Productivity in 2009

“Now is the time to design the next ten years of your life–not once they’re over.
— Anthony Robbins, Awaken the Giant Within
Driving to my parent’s house last night, I was listening to the Gnarles Barkley song “Crazy”. Over and over again. That’s because it was the first time I’d ever caught this passage:

My heroes have the heart
to live the life I want to live.
And all I remember
is thinking
“I want to be like them.”

Thing is, I’d been giving a lot of thought to exactly that: my heroes, the lives they live, and what it takes to be like them. At the same time, I’ve been thinking about my future, where I am, and where I’m going, starting with goals for the next year. 

It didn’t take long for me to start writing down these thoughts. What I came up with was not a list of what makes these people successful, what makes them my heroes, but a list of things I’ve found keep me from succeeding to the highest possible level. Unfortunately, succeeding only 90% is sort of like jumping across a gorge only 90%. Anything short of all the way keeps us from where we hope to end up.

At the top of that list was productivity, which can be broken down into the following: useful information gathering, action, and growth. If I’m to become more productive, here’s where I begin.

Last night at Border’s Books, I found myself spending more time than usual in the Self Help section. For the past week I’ve been eying some of the books in my library, particularly those by Anthony Robins. I listened to some of his stuff earlier in the day, so my being there was a directed coincidence.

When I got back home, I looked through the stack of writing magazines I picked up a few days before. I thought about the last year, my goals then, what I’d written and, most importantly, read. Someone once told me that if you were to read just one book in your field every month for a year, by the end of that year you would become an expert in that profession. In his book, On Writing, Stephen King talks about keeping a novel with him at all times, and how he reads over 50 per year. Thinking back through 2008, I realized this is one of the areas where I’ve faltered. Badly.

Taking this to heart, I resolve to read considerably more. Offline. Don’t get me wrong, I still plan to do a lot of reading online. But the fact remains that on most subjects, blogs haven’t yet come close to replacing the depth with which a book covers a topic. (The only area I’ve really seen this be any different is SEO, and that only because SEO is such a dynamic, web-specific field that print media doesn’t have much hope of catching up.) As of now, topics of interest are fiction writing, technical writing, business, and self improvement;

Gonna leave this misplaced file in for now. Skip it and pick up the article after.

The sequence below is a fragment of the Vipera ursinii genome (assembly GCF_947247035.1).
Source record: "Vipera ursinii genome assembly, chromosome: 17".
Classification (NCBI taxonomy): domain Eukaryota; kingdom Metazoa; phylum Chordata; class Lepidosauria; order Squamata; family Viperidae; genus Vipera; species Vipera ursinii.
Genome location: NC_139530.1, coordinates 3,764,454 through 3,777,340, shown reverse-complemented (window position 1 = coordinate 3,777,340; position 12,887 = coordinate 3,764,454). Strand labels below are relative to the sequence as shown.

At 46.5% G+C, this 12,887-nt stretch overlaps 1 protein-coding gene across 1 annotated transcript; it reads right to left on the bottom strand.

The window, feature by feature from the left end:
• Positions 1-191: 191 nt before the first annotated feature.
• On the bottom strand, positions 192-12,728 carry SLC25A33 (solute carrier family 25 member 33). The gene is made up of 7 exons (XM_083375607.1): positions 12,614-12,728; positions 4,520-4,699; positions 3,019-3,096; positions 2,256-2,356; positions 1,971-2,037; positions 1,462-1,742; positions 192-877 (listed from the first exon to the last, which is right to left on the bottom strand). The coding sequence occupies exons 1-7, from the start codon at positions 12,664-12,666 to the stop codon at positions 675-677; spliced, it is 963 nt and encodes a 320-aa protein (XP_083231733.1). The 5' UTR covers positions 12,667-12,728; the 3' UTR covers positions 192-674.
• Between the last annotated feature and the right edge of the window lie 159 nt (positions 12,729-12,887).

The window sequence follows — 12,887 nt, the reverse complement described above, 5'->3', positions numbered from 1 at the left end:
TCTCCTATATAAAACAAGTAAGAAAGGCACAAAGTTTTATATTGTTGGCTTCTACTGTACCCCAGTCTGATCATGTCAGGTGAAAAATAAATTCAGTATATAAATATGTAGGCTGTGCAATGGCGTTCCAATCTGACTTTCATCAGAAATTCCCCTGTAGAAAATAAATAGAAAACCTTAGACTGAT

(In case you’re wondering, I’ve already started on Awaken the Giant Within. I had been reading Nancy Kress’ Nano Comes to Clifford Falls: And Other Stories, which is inline with my desire to focus on short fiction, a genre I believe will make a very strong comeback over the next few years.)

As for my reading online, I realize more and more every day how much I loathe sitting for long periods of time when I could instead be walking. (I already sit for 8 hours at my job, I don’t need to do it for any part of the other 8+ I spend awake.) While I’ll be reading more books, there’s a lot I can still gain from reading online. That’s why I’ve decided to get an iPhone, or at least a phone plan which also allows for unlimited internet plus a better phone than I have now. Obviously, an iPhone is preferred, but any phone with a good screen where I can comfortably resize the text will do, since I plan to do most of my blog reading while either on an elliptical glider or walking around the neigborhood. Oh, and FYI, I’m still using Google Reader and couldn’t be happier.

In addition to reading, I also need to review the tools I use. At my job, the tools are fairly simple: RoboHelp, Microsoft Word, Microsoft Outlook, SnagIt, and Adobe Acrobat are the standard. Over the years I’ve found these to be the best for what I do (though I’ve yet to try FrameMaker), and just about everything else is extra. As far as blogging goes, while I love the new WordPress 2.7 administrator interface, running multiple blogs means logging into multiple sites and keeping track of multiple article lists, schedules, etc. It’s far easier to use a tool like MarsEdit (which costs US$29.95) or even Flock (which is free) in order to post to multiple sites from a single interface. The fact that the Internet is not always accessible also makes it somewhat of a necessity. Currently, I’m evaluating some of these tools to see which meet my needs. (MarsEdit seems to be winning. Ecto, which costs US$17.95, also looks like an option.)